We’re beginning to see signs of planning for reopening some parts of the economy, sooner in some places than others. But business will probably look pretty different: restaurant tables spaced out 6 feet apart, widespread masks and touchless payment systems. For the tens of millions of Americans who work at desk jobs, office space could be transformed.
Ramon Peralta heads his own creative agency, Peralta Design in Shelton, Connecticut, and has always taken pride in his stylish headquarters.
“You know, beautiful office campus, glass conference room, all the amenities,” he said. Of course it has the popular open floor plan, which is newly imbued with a sense of danger.
“We may consider doing some plexiglass dividers or kind of cough shields,” he said.
Workstations facing each other might be turned apart, the fun game room repurposed into a solo office and the whole space will get more frequent and deeper cleanings when his team eventually returns.
Some workers have already returned to offices in China run by commercial real estate company Cushman & Wakefield. Despina Katsikakis has been helping put together best practices for its global offices using the experience in China as a model.
“We’re working to test a lot of hands-free technology,” she said, including automated infrared temperature checks, facial recognition or QR code entries and voice-activated elevators.
Buildings will also need improved air flow, said Joseph G. Allen, a professor of environmental health at Harvard University and author of the book “Healthy Buildings.”
“You bring in more outdoor air and you dilute anything that’s indoor air,” he said. “And, of course, if you a partner that with enhanced filtration, you can actually capture virus particles and other particles.”
If windows can be opened, they should be, he said. If not, ventilation systems should be adjusted to bring in more air as most are currently set to adhere to standards geared toward energy efficiency rather than health.
But maybe the biggest change will be workers who don’t want to return to the office, at least on a regular basis. Creative agency director Peralta is preparing for that.
“If they don’t feel comfortable coming in, they won’t have to,” he said.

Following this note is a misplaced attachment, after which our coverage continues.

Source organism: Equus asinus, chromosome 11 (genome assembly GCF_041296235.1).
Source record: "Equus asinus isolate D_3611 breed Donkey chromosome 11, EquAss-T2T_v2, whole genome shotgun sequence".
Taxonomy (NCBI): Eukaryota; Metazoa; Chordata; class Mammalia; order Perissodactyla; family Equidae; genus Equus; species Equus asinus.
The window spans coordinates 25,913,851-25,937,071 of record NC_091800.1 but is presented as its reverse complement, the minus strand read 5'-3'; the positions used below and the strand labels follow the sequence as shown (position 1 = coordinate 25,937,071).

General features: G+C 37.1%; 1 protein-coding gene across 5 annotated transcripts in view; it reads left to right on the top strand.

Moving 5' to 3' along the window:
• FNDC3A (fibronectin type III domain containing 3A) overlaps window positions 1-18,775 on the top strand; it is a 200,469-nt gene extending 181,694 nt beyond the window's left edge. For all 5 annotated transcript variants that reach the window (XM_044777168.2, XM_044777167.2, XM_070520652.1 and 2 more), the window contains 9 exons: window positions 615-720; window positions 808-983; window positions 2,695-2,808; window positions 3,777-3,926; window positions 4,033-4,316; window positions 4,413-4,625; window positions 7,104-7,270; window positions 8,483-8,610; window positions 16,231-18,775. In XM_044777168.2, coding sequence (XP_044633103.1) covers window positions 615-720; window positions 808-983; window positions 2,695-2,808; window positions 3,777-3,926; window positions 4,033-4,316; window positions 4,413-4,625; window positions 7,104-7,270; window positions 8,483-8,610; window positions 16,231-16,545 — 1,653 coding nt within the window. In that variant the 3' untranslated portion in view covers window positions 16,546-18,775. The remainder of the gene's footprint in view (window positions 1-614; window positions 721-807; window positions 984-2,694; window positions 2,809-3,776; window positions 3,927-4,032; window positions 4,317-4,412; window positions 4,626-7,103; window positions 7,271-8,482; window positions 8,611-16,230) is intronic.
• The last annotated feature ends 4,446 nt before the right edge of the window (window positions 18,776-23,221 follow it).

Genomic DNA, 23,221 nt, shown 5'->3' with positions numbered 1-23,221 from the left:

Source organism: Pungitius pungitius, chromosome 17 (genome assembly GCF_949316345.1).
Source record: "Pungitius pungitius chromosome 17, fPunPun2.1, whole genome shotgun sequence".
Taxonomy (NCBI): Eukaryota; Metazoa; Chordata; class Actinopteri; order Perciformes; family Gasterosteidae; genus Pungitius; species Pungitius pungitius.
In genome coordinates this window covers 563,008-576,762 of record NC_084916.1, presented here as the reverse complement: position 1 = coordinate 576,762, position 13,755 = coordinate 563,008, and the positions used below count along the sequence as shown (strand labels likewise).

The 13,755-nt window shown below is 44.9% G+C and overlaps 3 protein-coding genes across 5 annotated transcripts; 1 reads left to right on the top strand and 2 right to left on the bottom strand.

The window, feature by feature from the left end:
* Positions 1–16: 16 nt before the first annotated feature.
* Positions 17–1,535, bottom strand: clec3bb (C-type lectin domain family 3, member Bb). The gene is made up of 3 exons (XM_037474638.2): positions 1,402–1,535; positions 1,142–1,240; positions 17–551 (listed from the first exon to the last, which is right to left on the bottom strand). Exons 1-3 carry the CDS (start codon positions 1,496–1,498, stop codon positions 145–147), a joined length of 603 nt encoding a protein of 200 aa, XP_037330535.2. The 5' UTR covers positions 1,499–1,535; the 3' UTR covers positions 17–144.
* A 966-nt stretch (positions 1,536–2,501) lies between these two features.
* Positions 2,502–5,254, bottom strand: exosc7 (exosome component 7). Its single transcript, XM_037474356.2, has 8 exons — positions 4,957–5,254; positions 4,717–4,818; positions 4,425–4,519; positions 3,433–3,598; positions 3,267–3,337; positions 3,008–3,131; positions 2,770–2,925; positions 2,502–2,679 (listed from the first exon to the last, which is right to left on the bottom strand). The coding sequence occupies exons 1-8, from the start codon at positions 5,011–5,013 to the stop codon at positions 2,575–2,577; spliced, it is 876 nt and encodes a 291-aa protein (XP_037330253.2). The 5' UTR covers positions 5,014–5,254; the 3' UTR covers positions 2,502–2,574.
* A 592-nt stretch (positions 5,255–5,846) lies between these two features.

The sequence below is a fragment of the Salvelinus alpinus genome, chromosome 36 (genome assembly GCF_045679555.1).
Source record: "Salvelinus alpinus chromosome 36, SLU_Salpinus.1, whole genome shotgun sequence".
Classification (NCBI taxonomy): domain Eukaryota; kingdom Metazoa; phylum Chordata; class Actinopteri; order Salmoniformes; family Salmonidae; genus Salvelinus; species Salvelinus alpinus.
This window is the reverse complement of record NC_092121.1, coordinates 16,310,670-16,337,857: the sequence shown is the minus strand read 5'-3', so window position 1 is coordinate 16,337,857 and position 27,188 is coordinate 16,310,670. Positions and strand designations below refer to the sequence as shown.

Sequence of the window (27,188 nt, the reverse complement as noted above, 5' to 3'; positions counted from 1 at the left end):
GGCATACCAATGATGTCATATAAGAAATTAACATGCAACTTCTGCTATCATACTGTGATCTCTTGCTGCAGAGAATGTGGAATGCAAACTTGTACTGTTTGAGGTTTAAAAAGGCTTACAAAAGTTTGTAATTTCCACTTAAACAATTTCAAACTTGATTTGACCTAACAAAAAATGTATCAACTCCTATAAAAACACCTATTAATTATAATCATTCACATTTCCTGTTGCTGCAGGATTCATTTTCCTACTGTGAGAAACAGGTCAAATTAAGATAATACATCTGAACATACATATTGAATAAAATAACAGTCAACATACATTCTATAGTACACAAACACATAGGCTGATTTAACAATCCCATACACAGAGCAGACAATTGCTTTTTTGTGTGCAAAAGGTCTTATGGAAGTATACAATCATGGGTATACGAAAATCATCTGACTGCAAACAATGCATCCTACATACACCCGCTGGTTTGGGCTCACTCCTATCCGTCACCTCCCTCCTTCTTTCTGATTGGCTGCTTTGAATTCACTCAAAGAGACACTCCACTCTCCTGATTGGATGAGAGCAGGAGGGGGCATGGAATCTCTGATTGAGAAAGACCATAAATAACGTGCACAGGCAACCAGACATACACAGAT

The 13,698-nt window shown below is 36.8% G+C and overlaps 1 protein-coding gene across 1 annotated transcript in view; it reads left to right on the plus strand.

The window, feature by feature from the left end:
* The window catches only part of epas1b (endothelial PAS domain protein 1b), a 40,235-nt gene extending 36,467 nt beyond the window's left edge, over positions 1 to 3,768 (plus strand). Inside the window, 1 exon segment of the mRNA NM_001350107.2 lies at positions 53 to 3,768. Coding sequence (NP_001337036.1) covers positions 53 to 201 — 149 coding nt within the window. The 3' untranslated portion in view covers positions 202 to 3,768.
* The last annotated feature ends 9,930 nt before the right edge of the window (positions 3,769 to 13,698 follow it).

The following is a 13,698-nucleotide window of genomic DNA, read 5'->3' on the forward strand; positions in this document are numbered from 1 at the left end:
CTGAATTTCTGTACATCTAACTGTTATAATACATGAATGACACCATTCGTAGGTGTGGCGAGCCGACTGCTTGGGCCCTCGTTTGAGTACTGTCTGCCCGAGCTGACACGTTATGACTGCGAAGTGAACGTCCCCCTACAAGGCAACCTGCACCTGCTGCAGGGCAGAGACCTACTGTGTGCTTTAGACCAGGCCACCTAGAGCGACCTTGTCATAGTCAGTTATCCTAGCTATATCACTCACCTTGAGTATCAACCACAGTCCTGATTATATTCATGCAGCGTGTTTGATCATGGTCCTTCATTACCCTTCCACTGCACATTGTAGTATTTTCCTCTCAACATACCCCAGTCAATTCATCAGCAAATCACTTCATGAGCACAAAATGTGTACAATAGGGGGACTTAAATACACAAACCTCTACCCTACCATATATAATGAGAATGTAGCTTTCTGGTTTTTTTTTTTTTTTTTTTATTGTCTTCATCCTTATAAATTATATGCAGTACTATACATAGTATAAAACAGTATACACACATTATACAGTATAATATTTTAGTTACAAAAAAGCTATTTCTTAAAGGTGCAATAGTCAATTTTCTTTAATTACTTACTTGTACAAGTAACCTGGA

Of course, not all companies can operate with workers staying home long term, and there are plenty of workers that will welcome a return to a workplace free of the challenges of home.
COVID-19 Economy FAQs
What’s the latest on the extra COVID-19 unemployment benefits?
As of now, those $600-a-week payments will stop at the end of July. For many, unemployment payments have been a lifeline, but one that is about to end, if nothing changes. The debate over whether or not to extend these benefits continues among lawmakers.
With a spike in the number of COVID-19 cases, are restaurants and bars shutting back down?
The latest jobs report shows that 4.8 million Americans went back to work in June. More than 30% of those job gains were from bars and restaurants. But those industries are in trouble again. For example, because of the steep rise in COVID-19 cases in Texas, Gov. Greg Abbott, a Republican, increased restrictions on restaurant capacities and closed bars. It’s created a logistical nightmare.
Which businesses got Paycheck Protection Program loans?
The numbers are in — well, at least in part. The federal government has released the names of companies that received loans of $150,000 or more through the Paycheck Protection Program.
Some of the companies people are surprised got loans include Kanye West’s fashion line, Yeezy, TGI Fridays and P.F. Chang’s. The companies you might not recognize, particularly some smaller businesses, were able to hire back staff or partially reopen thanks to the loans.
You can find answers to more questions on unemployment benefits and COVID-19 here.
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